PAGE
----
Taiwan’s population is rapidly aging, challenging its vaunted healthcare system to continue supplying quality, affordable healthcare to all citizens.
In just 24 years, between 1993 and the end of 2017, Taiwan will have gone from an “aging population” with some 7% of the population 65 years old or older to an “aged society” with 14% of its population elderly. This same demographic shift took 125 years in France, over 40 years in the United States, and even 25 years in the world’s grayest society, Japan. Further, by 2025, one in five Taiwanese will be 65 years old or older, putting Taiwan in the ranks of the super-aged societies.
“Because we are aging too fast, the systems for geriatric care are still not very good at managing chronic conditions and providing care, and we have limited ability to manage complex conditions,” says Chen Liang-kung, a physician and director of the Center for Geriatrics and Gerontology at Taipei Veterans General Hospital. “We have a huge challenge in terms of healthcare.”
The facts are stark. Taiwan has done an exemplary job improving general metrics of public health, and life expectancy now averages 80 years – 77 years for men, 83 years for women. Yet even as overall lifespans have lengthened, the number of unhealthy years has also extended. According to the Health Adjusted Life Expectancy (HALE) metric, which adjusts overall life expectancy according to the number of years lived with poor health, Taiwanese on average experience eight years of unhealthy life. P
The prevalence of chronic health conditions in the elderly is consistent with other developed countries, but in Taiwan those patients see doctors more frequently than in other countries, at high cost to the system. Chen notes that Taiwanese over 65 years old typically visit physicians about 30 times a year, compared to only eight in the United States. “This is very high and provides very fragmented care,” he says.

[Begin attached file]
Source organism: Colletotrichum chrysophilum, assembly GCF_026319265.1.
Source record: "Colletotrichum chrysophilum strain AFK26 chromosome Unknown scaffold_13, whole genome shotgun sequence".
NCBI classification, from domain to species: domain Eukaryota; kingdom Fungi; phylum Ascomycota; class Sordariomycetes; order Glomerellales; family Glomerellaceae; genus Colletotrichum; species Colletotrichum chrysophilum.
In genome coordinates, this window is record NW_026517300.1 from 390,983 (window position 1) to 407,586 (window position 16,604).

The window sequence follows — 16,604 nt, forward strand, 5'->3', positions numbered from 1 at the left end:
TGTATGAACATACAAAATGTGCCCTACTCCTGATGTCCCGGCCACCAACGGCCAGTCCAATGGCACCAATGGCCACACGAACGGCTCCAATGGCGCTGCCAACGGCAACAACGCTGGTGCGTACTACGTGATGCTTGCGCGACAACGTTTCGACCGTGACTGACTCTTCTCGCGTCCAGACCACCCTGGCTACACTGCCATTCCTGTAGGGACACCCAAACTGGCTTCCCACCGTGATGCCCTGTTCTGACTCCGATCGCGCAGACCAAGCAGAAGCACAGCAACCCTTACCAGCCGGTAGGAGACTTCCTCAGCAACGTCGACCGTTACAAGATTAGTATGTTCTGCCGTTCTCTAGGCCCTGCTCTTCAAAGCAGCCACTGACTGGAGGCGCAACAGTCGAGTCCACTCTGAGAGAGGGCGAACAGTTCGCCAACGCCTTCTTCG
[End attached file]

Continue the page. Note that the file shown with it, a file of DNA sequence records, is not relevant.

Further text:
According to the National Health Insurance Administration, by 2011 the elderly already accounted for 34% of total health care costs, and this number will increase as the elderly population booms. National Health Insurance (NHI) revenues earned from premiums, investment income, contributions from public welfare lottery surpluses, tobacco surcharges, and other sources totaled NT$641 billion in 2015 against expenditures of NT$538.1 billion, resulting in a surplus of NT$102.9 billion. Since the “Second Generation” NHI was implemented in 2013, NHI has accumulated a reserve of NT$229.8 billion, but experts are already warning that healthcare costs are likely to surge in coming years and that this surplus will likely turn into a deficit after 2020.
If the NHI doesn’t adapt to the changing demographics, by 2025 annual budgets will need to rise to NT$1 trillion, with 60% going to towards care for the elderly. “Taiwan cannot afford this, so we need to change the healthcare system, not just the financial system,” says Chen. “A lot needs to be done.”
He stresses the needs for more integrated, holistic care for Taiwan’s seniors in order to reduce costs as well as improve treatments. As a first step, he says, more general practitioners should be added to Taiwan healthcare system, which remains inordinately supplied with specialists. The elderly typically suffer from more than one chronic illness. Their needs are complex and often require input from multiple different specialists who often prescribe contradictory treatment regimens that can lead to complications for patients.
“Each physician might have very specific treatment goals,” explains Chen. “One says you must get more exercise; another says no. This leads to very fragmented care and makes it very difficult for people to lead their lives. Generalist doctors will help make a better overall diagnosis.”